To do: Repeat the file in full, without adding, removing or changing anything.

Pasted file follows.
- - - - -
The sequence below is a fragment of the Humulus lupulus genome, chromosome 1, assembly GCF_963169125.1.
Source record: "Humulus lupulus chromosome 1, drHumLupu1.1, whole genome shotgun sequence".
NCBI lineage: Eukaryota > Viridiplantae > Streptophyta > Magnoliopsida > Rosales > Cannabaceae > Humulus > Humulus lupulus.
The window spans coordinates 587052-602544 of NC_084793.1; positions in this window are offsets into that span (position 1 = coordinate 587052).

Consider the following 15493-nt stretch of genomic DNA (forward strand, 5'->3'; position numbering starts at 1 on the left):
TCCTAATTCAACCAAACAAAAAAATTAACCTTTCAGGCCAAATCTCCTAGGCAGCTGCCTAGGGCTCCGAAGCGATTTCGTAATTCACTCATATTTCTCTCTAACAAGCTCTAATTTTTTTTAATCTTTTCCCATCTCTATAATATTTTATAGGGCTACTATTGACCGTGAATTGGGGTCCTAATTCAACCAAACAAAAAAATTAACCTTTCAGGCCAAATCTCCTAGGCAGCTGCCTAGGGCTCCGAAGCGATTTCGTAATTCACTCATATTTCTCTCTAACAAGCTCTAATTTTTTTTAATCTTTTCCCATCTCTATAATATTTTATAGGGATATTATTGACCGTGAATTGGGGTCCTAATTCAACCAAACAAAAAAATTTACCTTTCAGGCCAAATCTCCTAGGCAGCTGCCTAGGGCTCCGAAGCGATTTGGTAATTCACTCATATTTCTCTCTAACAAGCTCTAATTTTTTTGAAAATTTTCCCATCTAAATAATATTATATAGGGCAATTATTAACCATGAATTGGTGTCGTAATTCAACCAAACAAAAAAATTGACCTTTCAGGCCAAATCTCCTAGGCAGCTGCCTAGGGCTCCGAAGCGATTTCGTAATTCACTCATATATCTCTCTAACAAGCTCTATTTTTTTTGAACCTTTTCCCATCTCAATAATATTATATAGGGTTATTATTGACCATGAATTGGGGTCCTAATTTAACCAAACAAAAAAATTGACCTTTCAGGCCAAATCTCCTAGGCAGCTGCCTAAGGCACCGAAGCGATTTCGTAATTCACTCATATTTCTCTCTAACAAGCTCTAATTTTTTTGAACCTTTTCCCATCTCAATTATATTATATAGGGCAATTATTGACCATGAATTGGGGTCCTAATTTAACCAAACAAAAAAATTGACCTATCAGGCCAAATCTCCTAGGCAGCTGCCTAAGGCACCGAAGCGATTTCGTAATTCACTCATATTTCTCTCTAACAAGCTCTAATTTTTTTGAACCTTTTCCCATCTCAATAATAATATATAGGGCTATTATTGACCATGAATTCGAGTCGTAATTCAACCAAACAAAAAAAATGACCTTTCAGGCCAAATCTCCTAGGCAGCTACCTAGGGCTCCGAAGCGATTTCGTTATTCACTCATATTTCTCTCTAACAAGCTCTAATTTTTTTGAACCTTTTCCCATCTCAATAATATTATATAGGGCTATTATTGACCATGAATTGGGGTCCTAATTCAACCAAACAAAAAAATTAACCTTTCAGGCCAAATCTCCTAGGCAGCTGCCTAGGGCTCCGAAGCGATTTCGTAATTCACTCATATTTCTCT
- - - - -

The sequence below is a fragment of the Humulus lupulus genome, chromosome 1, assembly GCF_963169125.1.
Source record: "Humulus lupulus chromosome 1, drHumLupu1.1, whole genome shotgun sequence".
NCBI lineage: Eukaryota > Viridiplantae > Streptophyta > Magnoliopsida > Rosales > Cannabaceae > Humulus > Humulus lupulus.
The window spans coordinates 587052-602544 of NC_084793.1; positions in this window are offsets into that span (position 1 = coordinate 587052).

Consider the following 15493-nt stretch of genomic DNA (forward strand, 5'->3'; position numbering starts at 1 on the left):
TCCTAATTCAACCAAACAAAAAAATTAACCTTTCAGGCCAAATCTCCTAGGCAGCTGCCTAGGGCTCCGAAGCGATTTCGTAATTCACTCATATTTCTCTCTAACAAGCTCTAATTTTTTTTAATCTTTTCCCATCTCTATAATATTTTATAGGGCTACTATTGACCGTGAATTGGGGTCCTAATTCAACCAAACAAAAAAATTAACCTTTCAGGCCAAATCTCCTAGGCAGCTGCCTAGGGCTCCGAAGCGATTTCGTAATTCACTCATATTTCTCTCTAACAAGCTCTAATTTTTTTTAATCTTTTCCCATCTCTATAATATTTTATAGGGATATTATTGACCGTGAATTGGGGTCCTAATTCAACCAAACAAAAAAATTTACCTTTCAGGCCAAATCTCCTAGGCAGCTGCCTAGGGCTCCGAAGCGATTTGGTAATTCACTCATATTTCTCTCTAACAAGCTCTAATTTTTTTGAAAATTTTCCCATCTAAATAATATTATATAGGGCAATTATTAACCATGAATTGGTGTCGTAATTCAACCAAACAAAAAAATTGACCTTTCAGGCCAAATCTCCTAGGCAGCTGCCTAGGGCTCCGAAGCGATTTCGTAATTCACTCATATATCTCTCTAACAAGCTCTATTTTTTTTGAACCTTTTCCCATCTCAATAATATTATATAGGGTTATTATTGACCATGAATTGGGGTCCTAATTTAACCAAACAAAAAAATTGACCTTTCAGGCCAAATCTCCTAGGCAGCTGCCTAAGGCACCGAAGCGATTTCGTAATTCACTCATATTTCTCTCTAACAAGCTCTAATTTTTTTGAACCTTTTCCCATCTCAATTATATTATATAGGGCAATTATTGACCATGAATTGGGGTCCTAATTTAACCAAACAAAAAAATTGACCTATCAGGCCAAATCTCCTAGGCAGCTGCCTAAGGCACCGAAGCGATTTCGTAATTCACTCATATTTCTCTCTAACAAGCTCTAATTTTTTTGAACCTTTTCCCATCTCAATAATAATATATAGGGCTATTATTGACCATGAATTCGAGTCGTAATTCAACCAAACAAAAAAAATGACCTTTCAGGCCAAATCTCCTAGGCAGCTACCTAGGGCTCCGAAGCGATTTCGTTATTCACTCATATTTCTCTCTAACAAGCTCTAATTTTTTTGAACCTTTTCCCATCTCAATAATATTATATAGGGCTATTATTGACCATGAATTGGGGTCCTAATTCAACCAAACAAAAAAATTAACCTTTCAGGCCAAATCTCCTAGGCAGCTGCCTAGGGCTCCGAAGCGATTTCGTAATTCACTCATATTTCTCT